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You searched for +publisher:"University of Colorado" +contributor:("Phaedra C. Pezzullo"). Showing records 1 – 2 of 2 total matches.

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University of Colorado

1. Wiens, Brianna Ivy. Home Is Where the Spray-Painted Heart Is: Graffiti as Rhetorical Resistance on Skid Row.

Degree: MA, Communication, 2016, University of Colorado

This thesis is concerned with art’s role in resisting dominant stereotypes of homelessness by mediating a subaltern vernacular rhetoric. Through analyzing anonymous guerrilla artist Skid Robot’s graffiti art as rhetorical resistance against dominant discourses of homelessness on Skid Row, this thesis contributes to uncovering the ways in which art, in its multifaceted ways, plays a rhetorical, aesthetic, and political role in resisting stereotypes of homelessness. Through an analysis of Skid Robot’s graffiti and its mediations on Instagram, this thesis shines the spotlight on the importance of art as more than “art for art’s sake” and illuminates art’s very real, affective capacity to intervene, create experiences, and move people, places, and things. In addition, this analysis will extend the theory of vernacular rhetoric into the visual realm, drawing out its capacities and limits as a mediator of subaltern vernaculars. The overall trajectory of the chapters leads to how graffiti art, in this case the work of Skid Robot in Los Angeles’s Skid Row, acts as rhetorical resistance through a mediation of a subaltern vernacular as an interruption of normative and social discourses of homelessness. In terms of scope, I move from analyzing the mediation of subaltern vernaculars on Skid Row, to ways that aesthetics works to intervene into hegemonic discourses of homelessness, to commenting on the politics and ethics of Skid Robot’s work. Advisors/Committee Members: Peter D. Simonson, Phaedra C. Pezzullo, Laurie E. Gries.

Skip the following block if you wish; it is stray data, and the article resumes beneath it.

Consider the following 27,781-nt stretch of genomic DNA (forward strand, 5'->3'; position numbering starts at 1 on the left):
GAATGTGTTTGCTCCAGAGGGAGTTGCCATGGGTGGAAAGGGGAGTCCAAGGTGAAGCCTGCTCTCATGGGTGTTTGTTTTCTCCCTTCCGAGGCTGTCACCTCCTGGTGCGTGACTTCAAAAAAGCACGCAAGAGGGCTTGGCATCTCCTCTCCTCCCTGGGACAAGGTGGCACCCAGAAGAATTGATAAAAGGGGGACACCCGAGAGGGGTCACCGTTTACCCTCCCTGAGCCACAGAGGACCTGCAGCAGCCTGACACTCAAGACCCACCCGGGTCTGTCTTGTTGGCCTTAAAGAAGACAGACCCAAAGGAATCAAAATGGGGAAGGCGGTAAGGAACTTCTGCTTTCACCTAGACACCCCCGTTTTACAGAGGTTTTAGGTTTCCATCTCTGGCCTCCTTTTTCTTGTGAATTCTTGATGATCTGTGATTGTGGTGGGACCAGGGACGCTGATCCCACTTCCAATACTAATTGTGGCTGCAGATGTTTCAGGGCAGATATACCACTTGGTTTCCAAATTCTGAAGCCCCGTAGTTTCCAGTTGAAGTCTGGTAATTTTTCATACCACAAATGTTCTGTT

Subjects/Keywords: activism; aesthetics; graffiti; homelessness; subaltern; vernacular; Graphic Communications; Speech and Rhetorical Studies

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APA · Chicago · MLA · Vancouver · CSE | Export to Zotero / EndNote / Reference Manager

APA (6th Edition):

Wiens, B. I. (2016). Home Is Where the Spray-Painted Heart Is: Graffiti as Rhetorical Resistance on Skid Row. (Masters Thesis). University of Colorado. Retrieved from http://scholar.colorado.edu/comm_gradetds/65

Chicago Manual of Style (16th Edition):

Wiens, Brianna Ivy. “Home Is Where the Spray-Painted Heart Is: Graffiti as Rhetorical Resistance on Skid Row.” 2016. Masters Thesis, University of Colorado. Accessed March 25, 2019. http://scholar.colorado.edu/comm_gradetds/65.

MLA Handbook (7th Edition):

Wiens, Brianna Ivy. “Home Is Where the Spray-Painted Heart Is: Graffiti as Rhetorical Resistance on Skid Row.” 2016. Web. 25 Mar 2019.

Vancouver:

Wiens BI. Home Is Where the Spray-Painted Heart Is: Graffiti as Rhetorical Resistance on Skid Row. [Internet] [Masters thesis]. University of Colorado; 2016. [cited 2019 Mar 25]. Available from: http://scholar.colorado.edu/comm_gradetds/65.

Council of Science Editors:

Wiens BI. Home Is Where the Spray-Painted Heart Is: Graffiti as Rhetorical Resistance on Skid Row. [Masters Thesis]. University of Colorado; 2016. Available from: http://scholar.colorado.edu/comm_gradetds/65


University of Colorado

2. Gordon, Constance. Troubling "Access": Rhetorical Cartographies of Food (In)justice and Gentrification.

Degree: PhD, 2018, University of Colorado